Peacock Scholarship

Parasocial Relationships: A Look into How We Know So Much About People We’ve Never Met

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Directioners. Believers. Beatlemania. Swifties. Selenators. Trekkies. Hiddlestoners. All of these fandoms are based on one very important factor -- parasocial relationships. A term coined by Donald Horton and Richard Wohl in 1956, a parasocial relationship is used to describe the form of communication between ordinary people and performers in the mass media. These relationships are controlled by the performer based on what they chose to share with their audience. They also lack reciprocity, as the performers don't know nearly as much about each individual as the audience as a whole knows about them. Nonetheless, nearly 70 years after being defined, this perception of a relationship between a performer and a fan has expanded and intensified as mass media consumers our lives and we, the fans, begin to think of the people who we once idolized as friends. The study conducted took a look at parasocial relationship and the way in which they affect our interactions with celebrities on social media. In addition to basic questions used to understand the demographics of the sample, participants were asked a series of questions involving social media, celebrities, and their tv-watching and music-listening behaviors using Likert scales to allow the individual to express how much they agree or disagree with a particular statement. Although the participants may disagree, some questions were simple, asking for their favorite television shows and musicians. Others required more self-reflection and thought about how they relate to these strangers they say are their favorite people and why they even like them in the first place. Finally, participants were asked to criticize their own use of social media, from the posts they like, their willingness to unfollow a celebrity, and their tendency to comment on posts, if they do at all. Since this study was conducted at a primarily Hispanic, majority-female institution, ethnicity and gender are not as relevant in this study but it is still remarkable that females seem to be more open about their interactions with their favorite celebrities. More often than not these are people we have never met or spoken to yet we know more about them at times than we know about our friends, family members, or even ourselves. Why is this a thing? How is this a thing? Is there a benefit to it all? These are just some of the questions that arose throughout the study. Through the research conducted, it seems that although there is no end to the extent of a parasocial relationship, there are ways in which they can legitimately benefit people. Of course, today parasocial interactions have grown from simply what we see of television personalities on the shows the star into celebrities and influencers in general, really anyone we interact with through social media.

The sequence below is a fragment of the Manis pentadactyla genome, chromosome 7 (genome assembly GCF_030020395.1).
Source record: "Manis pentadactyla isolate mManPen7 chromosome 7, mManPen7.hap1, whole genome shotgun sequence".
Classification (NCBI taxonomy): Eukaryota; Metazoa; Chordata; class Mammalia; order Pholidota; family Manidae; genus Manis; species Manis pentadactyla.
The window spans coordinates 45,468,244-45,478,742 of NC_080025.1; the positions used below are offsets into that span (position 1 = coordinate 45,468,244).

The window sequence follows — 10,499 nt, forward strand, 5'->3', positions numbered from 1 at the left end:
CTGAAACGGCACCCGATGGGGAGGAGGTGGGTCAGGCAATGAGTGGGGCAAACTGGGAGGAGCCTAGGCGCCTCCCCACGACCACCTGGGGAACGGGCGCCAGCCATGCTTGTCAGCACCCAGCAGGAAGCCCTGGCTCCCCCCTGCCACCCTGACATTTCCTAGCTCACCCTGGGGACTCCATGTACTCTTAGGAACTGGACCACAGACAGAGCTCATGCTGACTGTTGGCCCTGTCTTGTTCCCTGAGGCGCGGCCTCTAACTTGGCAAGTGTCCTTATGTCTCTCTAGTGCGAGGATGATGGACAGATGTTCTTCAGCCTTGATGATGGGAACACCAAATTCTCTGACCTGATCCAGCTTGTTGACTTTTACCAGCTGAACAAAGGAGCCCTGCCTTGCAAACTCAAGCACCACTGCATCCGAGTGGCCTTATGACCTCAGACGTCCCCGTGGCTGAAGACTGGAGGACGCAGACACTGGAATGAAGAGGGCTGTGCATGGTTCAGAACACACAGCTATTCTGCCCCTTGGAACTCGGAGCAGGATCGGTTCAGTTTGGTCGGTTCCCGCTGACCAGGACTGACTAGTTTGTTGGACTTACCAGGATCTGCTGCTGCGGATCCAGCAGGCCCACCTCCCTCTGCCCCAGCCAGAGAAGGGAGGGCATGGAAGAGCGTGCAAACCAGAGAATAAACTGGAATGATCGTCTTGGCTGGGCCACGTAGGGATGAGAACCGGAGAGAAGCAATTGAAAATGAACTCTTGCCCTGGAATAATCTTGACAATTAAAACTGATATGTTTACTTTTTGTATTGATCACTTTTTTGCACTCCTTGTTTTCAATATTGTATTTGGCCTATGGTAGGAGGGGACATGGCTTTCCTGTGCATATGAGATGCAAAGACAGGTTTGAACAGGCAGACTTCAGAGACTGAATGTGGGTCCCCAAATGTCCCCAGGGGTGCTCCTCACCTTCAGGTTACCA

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  • 06/09/2020
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